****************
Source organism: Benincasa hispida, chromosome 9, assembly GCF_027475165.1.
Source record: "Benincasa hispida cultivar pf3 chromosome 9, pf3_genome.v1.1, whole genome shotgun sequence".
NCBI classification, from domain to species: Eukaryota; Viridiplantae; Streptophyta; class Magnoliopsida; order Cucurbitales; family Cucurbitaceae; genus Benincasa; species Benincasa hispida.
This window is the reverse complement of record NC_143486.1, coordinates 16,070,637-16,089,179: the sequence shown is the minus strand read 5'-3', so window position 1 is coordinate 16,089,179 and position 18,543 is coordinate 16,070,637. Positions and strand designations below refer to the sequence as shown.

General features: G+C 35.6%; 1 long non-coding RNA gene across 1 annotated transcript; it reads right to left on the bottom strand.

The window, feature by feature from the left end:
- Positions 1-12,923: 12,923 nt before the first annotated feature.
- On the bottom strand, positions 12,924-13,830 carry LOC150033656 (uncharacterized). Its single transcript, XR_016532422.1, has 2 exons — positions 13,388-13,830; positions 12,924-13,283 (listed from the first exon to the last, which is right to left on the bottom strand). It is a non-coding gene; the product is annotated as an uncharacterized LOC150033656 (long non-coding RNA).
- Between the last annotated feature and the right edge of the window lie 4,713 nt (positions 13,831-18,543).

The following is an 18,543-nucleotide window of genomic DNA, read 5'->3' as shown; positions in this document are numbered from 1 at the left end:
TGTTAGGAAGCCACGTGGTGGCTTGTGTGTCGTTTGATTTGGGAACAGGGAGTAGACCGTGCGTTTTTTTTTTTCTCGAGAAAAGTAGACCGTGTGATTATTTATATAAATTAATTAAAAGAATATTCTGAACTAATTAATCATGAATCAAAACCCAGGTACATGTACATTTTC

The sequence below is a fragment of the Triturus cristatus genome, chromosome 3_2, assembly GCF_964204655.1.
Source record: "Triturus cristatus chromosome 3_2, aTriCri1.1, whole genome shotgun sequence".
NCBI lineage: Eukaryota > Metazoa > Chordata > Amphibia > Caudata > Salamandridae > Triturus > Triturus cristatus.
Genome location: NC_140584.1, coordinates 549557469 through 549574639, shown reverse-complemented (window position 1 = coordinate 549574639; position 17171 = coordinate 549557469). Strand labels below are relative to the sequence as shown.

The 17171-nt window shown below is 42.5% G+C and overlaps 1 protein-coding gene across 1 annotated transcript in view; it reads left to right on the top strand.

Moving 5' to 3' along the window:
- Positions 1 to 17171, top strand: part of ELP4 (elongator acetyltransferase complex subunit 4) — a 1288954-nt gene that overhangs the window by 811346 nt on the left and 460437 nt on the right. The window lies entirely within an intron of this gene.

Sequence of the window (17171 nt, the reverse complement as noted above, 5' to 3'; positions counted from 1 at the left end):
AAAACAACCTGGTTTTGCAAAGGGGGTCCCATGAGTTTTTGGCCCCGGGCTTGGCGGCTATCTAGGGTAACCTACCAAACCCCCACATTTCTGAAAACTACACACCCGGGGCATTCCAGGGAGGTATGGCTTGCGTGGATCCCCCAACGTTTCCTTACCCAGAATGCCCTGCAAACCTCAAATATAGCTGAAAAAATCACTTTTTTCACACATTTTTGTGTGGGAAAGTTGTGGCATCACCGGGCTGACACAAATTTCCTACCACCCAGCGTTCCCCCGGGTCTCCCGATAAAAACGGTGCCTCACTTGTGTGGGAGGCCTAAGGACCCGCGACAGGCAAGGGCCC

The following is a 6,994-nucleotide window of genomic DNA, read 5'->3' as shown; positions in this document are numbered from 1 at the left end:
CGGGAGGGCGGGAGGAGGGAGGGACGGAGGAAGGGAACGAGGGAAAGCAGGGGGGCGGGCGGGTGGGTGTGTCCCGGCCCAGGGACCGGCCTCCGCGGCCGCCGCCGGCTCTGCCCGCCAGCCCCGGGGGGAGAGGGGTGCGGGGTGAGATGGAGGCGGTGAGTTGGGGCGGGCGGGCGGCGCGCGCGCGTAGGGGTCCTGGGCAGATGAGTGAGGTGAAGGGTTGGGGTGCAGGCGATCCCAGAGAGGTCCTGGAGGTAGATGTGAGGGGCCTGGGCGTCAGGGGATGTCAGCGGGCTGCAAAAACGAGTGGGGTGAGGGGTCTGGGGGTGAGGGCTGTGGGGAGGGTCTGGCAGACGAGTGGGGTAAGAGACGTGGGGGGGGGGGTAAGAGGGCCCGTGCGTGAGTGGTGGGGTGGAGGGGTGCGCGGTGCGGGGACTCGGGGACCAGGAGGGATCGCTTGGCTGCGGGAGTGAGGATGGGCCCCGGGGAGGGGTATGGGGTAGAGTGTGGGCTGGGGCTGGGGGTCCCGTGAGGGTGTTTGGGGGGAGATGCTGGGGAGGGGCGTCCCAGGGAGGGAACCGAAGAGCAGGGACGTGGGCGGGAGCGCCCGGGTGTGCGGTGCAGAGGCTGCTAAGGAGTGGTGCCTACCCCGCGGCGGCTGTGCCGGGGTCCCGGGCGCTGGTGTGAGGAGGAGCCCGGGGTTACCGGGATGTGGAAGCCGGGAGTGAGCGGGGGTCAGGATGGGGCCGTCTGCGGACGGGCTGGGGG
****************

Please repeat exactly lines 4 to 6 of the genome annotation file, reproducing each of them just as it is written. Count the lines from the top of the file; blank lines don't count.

This window is the reverse complement of record NC_143486.1, coordinates 16,070,637-16,089,179: the sequence shown is the minus strand read 5'-3', so window position 1 is coordinate 16,089,179 and position 18,543 is coordinate 16,070,637. Positions and strand designations below refer to the sequence as shown.

General features: G+C 35.6%; 1 long non-coding RNA gene across 1 annotated transcript; it reads right to left on the bottom strand.

The window, feature by feature from the left end: